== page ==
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Exhibitions/ Liturgical Textiles of the Post-Byzantine World

Liturgical Textiles of the Post-Byzantine World

At The Met Fifth Avenue
August 3–November 1, 2015

Exhibition Overview

Seldom-shown textiles from the fifteenth to the eighteenth century from the Museum's departments of European Sculpture and Decorative Arts, Medieval Art and The Cloisters, and Islamic Art demonstrate the longevity of imagery developed in the Byzantine era over a wide geographical range, from workshops in Georgia to Muscovy to Greece.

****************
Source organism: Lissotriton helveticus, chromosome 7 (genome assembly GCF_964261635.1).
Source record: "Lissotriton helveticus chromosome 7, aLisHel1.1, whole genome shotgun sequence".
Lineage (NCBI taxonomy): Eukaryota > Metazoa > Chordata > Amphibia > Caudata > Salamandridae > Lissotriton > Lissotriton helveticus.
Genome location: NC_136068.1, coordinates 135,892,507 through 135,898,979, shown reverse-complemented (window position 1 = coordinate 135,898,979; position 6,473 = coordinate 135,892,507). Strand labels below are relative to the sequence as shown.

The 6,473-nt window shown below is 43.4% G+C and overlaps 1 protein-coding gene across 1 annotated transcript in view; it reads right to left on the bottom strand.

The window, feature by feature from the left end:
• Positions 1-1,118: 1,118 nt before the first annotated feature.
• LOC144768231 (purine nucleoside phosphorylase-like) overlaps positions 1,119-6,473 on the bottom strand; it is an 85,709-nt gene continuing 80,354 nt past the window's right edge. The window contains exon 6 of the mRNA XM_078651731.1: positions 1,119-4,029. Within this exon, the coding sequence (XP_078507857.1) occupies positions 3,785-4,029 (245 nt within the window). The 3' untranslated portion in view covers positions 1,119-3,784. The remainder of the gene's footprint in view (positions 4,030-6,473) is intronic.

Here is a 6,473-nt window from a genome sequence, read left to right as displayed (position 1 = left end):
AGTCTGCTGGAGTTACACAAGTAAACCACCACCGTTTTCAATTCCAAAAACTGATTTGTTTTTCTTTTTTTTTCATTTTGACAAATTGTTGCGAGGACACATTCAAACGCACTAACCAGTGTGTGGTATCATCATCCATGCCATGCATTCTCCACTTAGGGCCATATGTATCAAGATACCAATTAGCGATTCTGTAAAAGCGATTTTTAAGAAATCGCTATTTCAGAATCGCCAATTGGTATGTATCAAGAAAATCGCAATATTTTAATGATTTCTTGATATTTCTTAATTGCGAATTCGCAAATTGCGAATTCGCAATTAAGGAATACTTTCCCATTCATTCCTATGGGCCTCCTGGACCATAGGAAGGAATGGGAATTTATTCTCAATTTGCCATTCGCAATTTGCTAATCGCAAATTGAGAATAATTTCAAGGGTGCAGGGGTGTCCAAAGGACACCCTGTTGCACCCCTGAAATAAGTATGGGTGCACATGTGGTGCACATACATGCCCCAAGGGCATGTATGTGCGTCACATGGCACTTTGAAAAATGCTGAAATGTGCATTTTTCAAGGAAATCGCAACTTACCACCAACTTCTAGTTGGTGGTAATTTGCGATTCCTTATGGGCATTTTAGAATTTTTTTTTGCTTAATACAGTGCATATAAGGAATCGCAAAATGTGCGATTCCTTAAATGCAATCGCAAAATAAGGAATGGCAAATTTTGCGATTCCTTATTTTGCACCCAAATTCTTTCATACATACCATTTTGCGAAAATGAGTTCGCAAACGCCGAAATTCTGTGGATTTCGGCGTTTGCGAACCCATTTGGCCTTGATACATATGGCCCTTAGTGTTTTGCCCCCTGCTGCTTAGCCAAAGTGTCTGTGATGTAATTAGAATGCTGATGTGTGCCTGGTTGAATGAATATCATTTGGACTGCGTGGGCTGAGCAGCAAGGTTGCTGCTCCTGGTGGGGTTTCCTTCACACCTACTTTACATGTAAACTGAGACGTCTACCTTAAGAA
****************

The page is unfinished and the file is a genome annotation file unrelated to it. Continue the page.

These rich and complex woven silks and gold-embroidered details of liturgical vestments communicate the continuing prestige of the Orthodox Church and its clergy in the centuries following the fall of Byzantine Constantinople to the Ottoman Turks in 1453.

On view at The Met Fifth Avenue in

Exhibition Objects

Silk textile with seraphim and crosses, 17th century. Ottoman Empire. Silk, lampas weave (ground in satin, pattern in twill); 43 x 22 1/2 in. (109.2 x 57.2 cm). The Metropolitan Museum of Art, New York, Rogers Fund, 1908 (08.109.16)